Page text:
Part of the excitement of working with these records is that each day includes not only a list of personnel changes in the company but also a ‘record of events’ section. Researching the daily unit records can be especially rewarding when the company clerks were thorough enough to detail the unit’s combat experiences on the day your veteran was killed in action.
The daily unit records can provide us with a great deal of information that might not be completely obvious on first glance. As I noted above, the ‘record of events’ section can be useful in determining what kind of combat was taking place on the day your veteran was killed. I want to be clear that there is not necessarily going to be a detailed description of combat taking place on the day your veteran was killed. The level of detail is going to depend a great deal on how thorough the clerk was as well as a number of other factors. For instance, at the time your veteran was killed in action, the unit may have been involved in extensive combat operations making it difficult for detailed, coherent personnel reports to make it back to the company HQ or command post. The daily unit record below is an example of a more detailed report.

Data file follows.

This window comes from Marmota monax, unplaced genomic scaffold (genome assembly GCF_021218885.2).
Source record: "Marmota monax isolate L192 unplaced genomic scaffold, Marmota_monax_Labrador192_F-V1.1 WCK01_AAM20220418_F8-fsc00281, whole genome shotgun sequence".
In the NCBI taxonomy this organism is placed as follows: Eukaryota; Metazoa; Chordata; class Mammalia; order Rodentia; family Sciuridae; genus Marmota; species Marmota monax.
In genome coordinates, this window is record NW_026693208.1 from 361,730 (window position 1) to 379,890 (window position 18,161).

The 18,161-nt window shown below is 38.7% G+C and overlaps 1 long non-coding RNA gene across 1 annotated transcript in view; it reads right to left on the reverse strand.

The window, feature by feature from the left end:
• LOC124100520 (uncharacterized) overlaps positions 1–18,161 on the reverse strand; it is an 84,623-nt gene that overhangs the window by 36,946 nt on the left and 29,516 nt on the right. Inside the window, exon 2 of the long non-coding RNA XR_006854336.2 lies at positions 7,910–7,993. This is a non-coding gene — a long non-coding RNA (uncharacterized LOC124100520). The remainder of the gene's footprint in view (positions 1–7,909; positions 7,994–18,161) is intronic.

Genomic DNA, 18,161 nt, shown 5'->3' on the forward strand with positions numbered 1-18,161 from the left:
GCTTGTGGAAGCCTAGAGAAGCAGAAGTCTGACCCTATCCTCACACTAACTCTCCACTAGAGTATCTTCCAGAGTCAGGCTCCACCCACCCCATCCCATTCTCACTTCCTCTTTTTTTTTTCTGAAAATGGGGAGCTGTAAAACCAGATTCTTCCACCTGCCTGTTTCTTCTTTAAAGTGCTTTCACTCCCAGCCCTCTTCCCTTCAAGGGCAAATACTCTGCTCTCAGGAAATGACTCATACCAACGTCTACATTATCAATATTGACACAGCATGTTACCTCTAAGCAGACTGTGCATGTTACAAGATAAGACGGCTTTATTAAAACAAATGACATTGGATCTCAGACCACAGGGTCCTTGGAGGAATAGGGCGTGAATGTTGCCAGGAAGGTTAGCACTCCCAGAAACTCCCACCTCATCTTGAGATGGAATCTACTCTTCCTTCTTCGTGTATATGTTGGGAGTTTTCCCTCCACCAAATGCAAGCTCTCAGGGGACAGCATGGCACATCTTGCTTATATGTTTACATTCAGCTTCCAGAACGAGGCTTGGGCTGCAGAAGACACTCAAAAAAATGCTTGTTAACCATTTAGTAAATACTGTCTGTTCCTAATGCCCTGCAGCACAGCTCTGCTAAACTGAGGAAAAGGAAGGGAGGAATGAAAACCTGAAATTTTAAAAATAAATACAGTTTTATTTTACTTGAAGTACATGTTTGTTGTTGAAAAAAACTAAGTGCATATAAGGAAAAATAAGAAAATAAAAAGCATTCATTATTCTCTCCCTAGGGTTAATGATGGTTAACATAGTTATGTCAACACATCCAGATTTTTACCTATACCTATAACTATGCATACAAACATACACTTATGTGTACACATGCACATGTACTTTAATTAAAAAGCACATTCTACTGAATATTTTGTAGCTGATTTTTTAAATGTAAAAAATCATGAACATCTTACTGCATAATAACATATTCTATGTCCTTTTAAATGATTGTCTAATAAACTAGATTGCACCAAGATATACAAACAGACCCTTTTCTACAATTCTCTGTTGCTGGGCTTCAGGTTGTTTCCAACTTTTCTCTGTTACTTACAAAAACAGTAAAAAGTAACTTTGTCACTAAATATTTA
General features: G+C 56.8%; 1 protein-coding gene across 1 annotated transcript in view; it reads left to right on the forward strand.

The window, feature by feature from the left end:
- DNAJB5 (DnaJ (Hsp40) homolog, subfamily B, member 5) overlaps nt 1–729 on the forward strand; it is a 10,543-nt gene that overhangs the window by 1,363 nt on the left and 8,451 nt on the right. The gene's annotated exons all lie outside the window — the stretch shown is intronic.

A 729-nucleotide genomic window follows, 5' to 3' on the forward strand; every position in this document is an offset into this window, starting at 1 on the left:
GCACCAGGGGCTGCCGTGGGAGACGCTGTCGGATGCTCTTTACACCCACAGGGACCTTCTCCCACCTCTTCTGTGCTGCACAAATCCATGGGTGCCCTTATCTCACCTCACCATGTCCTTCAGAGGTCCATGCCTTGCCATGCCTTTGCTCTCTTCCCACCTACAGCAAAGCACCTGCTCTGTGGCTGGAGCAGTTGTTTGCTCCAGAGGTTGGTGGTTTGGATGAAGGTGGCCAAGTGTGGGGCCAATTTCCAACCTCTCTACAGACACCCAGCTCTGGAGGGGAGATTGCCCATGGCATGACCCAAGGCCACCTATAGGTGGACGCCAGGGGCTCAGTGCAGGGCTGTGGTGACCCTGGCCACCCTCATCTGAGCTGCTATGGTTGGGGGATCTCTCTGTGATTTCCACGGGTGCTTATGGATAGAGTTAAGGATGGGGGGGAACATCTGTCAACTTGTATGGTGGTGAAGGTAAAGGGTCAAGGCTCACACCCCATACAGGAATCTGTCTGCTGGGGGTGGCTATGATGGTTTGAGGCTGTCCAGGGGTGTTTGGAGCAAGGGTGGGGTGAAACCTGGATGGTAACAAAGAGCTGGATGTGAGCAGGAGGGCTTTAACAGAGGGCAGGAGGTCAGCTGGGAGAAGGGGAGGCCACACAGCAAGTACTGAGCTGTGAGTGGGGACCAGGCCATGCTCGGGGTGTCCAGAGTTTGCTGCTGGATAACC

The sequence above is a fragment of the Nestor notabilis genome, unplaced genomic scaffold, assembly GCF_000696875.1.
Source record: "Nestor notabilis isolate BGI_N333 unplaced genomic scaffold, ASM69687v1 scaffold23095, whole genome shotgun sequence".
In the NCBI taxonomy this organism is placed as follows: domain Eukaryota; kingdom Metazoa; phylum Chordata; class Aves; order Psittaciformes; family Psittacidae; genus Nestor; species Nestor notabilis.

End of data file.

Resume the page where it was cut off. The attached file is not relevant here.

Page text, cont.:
Initially, the daily unit records can seem rather technical. You will see a lot of military abbreviations and codes. Think of the abbreviations as if they were a variation of short-hand script. In most cases the abbreviations are just a way to fit more information on the small cards so that the word ‘battalion’ is changed to ‘Bn’, ‘weapons’ becomes ‘wpns’, ‘duty’ becomes ‘dy’, and so forth. There are keys available for translating these abbreviations and I will be putting together one for this website in due time, as well as a key for the numerical codes that appear in the daily unit records.
At times there will be a notation that just flat out describes exactly how your individual veteran was killed. Other times there will simply be a notation showing that he was killed in action with no further explanation. Additionally, you will often see a three digit code next to your veteran’s name. This code represents his military occupational specialty (MOS) or his assigned duty in the military. The military occupational specialty code gives us a great idea of exactly what the veteran was doing when he was killed in action. The men who were killed in action below show a military occupational specialty code of 745. The code 745 stands for ‘rifleman’ so we know that the men below were killed in action most likely while acting as a part a rifle platoon.